The Federal Deposit Insurance Corporation (“FDIC”)-insured commercial banks and savings institutions reported first-quarter 2019 earnings of $60.7 billion, up 8.7% year over year. Notably, community banks, constituting 92% of all FDIC-insured institutions, reported net income of $6.5 billion, up 10.1%.
Banks’ earnings were supported by higher net interest income and controlled expenses. Further, higher loans and net interest margin were tailwinds. Moreover, decline in the number of ‘problem banks’ was a positive. Nonetheless, elevated provisions and fall in fee income were undermining factors.
Banks, with assets worth more than $10 billion, accounted for a major part of earnings in the recently reported quarter. Though such banks constitute only 1.8% of the total number of domestic banks, these accounted for approximately 80% of the industry’s earnings. Leading names in this space include JPMorgan JPM, Bank of America BAC, Citigroup C and Comerica CMA.
All the above mentioned banks carry a Zacks Rank #3 (Hold), at present. You can see the complete list of today’s Zacks #1 Rank (Strong Buy) stocks here.
Net Operating Revenues & Margin Improve, Costs Down
Banks have been striving to boost productivity and generate higher profits. More than 62% of all FDIC-insured institutions reported improvement in quarterly net income, while the remaining witnessed a decline from the prior-year quarter level. Additionally, the percentage of institutions reporting net losses in the quarter edged down to 4%.
As of Mar 31, 2019, the measure for profitability or average return on assets inched up to 1.35% from 1.28% recorded as of Mar 31, 2018.
Net operating revenues came in at $204.6 billion, up 3% year over year. A rise in net interest income, partly offset by lower non-interest income, was the driving factor.
Net interest income was $139.3 billion, up 6% year over year, aided by marginal growth in interest-bearing assets and elevated net interest margins (NIM). Notably, around 79% of banks witnessed rise in net interest income.
NIM inched up to 3.42% from 3.32% recorded in the year-earlier quarter, stemming from faster growth in average asset yields than average funding costs.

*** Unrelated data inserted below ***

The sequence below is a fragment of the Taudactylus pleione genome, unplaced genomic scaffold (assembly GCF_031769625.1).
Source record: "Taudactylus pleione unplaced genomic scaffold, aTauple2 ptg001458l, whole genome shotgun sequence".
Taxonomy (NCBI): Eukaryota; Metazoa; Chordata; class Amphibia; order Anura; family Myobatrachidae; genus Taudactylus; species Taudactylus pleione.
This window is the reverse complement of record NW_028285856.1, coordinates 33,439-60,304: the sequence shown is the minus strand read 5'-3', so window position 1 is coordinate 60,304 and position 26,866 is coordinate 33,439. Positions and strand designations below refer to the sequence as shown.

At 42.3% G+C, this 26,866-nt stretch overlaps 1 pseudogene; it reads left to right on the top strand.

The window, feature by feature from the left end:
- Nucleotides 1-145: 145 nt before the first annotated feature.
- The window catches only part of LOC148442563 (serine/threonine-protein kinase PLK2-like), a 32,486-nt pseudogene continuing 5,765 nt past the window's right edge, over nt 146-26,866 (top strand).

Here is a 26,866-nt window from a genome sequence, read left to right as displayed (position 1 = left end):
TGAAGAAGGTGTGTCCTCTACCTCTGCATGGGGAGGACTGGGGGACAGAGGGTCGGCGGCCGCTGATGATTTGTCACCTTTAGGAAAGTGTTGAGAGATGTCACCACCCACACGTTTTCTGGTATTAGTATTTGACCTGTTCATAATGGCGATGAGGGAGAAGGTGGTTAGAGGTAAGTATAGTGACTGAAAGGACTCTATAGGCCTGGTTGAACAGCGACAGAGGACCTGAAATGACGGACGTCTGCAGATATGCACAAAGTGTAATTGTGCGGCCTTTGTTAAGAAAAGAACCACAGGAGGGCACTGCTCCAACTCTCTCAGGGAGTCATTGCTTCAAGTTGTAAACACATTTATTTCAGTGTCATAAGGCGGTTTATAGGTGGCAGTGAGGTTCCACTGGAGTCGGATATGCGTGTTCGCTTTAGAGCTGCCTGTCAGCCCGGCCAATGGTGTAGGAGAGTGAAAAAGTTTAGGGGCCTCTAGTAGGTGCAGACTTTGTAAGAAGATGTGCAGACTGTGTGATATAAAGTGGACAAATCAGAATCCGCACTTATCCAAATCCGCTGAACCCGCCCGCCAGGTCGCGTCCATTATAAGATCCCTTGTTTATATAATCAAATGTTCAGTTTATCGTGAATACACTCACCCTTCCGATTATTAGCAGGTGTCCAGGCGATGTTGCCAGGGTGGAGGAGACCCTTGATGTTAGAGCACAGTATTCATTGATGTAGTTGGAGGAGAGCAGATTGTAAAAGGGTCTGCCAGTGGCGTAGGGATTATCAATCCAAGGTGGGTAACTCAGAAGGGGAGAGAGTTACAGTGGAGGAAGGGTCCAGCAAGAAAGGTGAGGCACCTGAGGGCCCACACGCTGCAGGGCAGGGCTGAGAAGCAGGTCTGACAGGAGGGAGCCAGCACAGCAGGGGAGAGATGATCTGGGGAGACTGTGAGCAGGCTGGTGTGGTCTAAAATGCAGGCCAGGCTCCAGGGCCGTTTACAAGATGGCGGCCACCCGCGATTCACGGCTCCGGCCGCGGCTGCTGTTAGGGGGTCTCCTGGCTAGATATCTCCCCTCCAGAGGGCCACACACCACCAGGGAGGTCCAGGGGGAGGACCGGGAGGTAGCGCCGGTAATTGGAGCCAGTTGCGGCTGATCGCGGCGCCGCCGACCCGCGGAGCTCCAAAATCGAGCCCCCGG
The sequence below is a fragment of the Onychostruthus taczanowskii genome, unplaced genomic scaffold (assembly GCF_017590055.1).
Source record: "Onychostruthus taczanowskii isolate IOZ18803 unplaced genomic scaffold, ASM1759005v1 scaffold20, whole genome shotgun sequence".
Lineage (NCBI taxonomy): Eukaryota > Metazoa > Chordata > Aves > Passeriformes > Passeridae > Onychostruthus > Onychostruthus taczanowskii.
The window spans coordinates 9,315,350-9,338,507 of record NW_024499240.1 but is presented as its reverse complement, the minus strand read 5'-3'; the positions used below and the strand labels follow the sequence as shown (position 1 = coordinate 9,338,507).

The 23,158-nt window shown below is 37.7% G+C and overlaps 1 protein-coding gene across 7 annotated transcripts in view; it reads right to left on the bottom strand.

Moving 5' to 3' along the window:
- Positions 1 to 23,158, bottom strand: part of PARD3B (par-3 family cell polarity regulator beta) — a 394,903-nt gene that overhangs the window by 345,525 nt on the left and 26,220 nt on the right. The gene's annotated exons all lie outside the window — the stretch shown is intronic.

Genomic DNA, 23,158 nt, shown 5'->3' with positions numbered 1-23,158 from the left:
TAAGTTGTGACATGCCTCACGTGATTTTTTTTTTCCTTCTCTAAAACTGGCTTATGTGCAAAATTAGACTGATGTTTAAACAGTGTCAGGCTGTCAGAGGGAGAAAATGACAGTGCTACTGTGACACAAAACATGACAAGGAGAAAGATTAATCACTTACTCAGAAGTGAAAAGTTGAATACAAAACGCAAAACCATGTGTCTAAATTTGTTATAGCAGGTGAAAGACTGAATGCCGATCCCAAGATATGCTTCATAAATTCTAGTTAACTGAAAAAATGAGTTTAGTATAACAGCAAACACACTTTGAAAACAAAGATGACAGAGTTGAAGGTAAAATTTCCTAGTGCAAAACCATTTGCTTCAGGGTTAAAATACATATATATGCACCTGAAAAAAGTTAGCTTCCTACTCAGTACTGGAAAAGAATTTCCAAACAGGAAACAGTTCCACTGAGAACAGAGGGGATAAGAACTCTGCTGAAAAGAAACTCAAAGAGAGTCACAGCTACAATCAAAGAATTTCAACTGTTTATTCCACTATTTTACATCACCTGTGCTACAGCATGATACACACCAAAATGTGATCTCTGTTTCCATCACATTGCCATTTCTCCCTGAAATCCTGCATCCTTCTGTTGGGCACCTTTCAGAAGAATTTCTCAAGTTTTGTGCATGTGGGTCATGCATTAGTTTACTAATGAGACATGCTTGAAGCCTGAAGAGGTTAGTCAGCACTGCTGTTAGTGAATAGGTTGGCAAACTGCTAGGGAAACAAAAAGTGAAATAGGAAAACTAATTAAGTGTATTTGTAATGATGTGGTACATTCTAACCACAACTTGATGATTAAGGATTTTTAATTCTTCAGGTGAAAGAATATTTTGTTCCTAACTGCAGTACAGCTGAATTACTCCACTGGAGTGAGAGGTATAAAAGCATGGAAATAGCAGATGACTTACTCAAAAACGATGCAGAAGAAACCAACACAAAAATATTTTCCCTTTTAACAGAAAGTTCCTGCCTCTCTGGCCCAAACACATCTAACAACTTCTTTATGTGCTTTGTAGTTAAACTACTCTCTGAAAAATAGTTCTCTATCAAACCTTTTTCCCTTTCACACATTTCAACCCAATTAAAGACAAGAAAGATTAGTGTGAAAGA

Non-interest income for the banks declined 3% year over year to $65.4 billion. This decrease was due to lower servicing income and other non-interest income.
Total non-interest expenses for the establishments were $115.3 billion in the quarter, slightly down on a year-over-year basis due to fall in other non-interest expenses, offset by elevated salary and employee benefit expenses.
Credit Quality: A Mixed Bag
Overall, credit quality was a mixed bag in the reported quarter. Net charge-offs increased to $12.7 billion, up 5.5% year over year. Notably, higher credit card charge-offs aided this upside.
In the March-ended quarter, provisions for loan losses for the institutions were $13.9 billion, up 11.8% year over year. The level of non-current loans and leases declined 10.4% to $100.7 billion. The non-current rate was 0.99%.
Strong Loan & Deposit Growth
Capital position of banks remained solid. Total deposits continued to rise and were $13.9 trillion, up 2.9% year over year. Additionally, total loans and leases were $10.1 trillion, jumping 4.1%.
As of Mar 31, 2019, the Deposit Insurance Fund balance increased to $104.9 billion from $95.1 billion as of Mar 31, 2018. Furthermore, interest earned on investment securities primarily supported growth in fund balance, partly offset by lower assessment income.
No Bank Failures, Shrinking ‘Problem’ Institutions, New Charter Added
During the January-March period, none of the banks failed, one new charter was added, while 43 were merged. As of Mar 31, 2019, the number of ‘problem’ banks declined from 60 to 59. This signifies the lowest number reported since first-quarter 2007. Total assets of the ‘problem’ institutions declined to $46.7 billion from $48.5 billion reported in the previous quarter.
Fall in the number of ‘problem’ institutions looks encouraging, with the first quarter witnessing top-line growth on higher net interest income. Banks have been gradually easing their lending standards and trending toward higher fees to counter pressure on the top line. In addition, more interest rate hikes and loan growth will help ease stress on interest income.
Also, continued expense control and stable balance sheets are likely to act as tailwinds in the upcoming quarters. Moreover, with improvement in economy, significant rise in banks’ profitability is expected.
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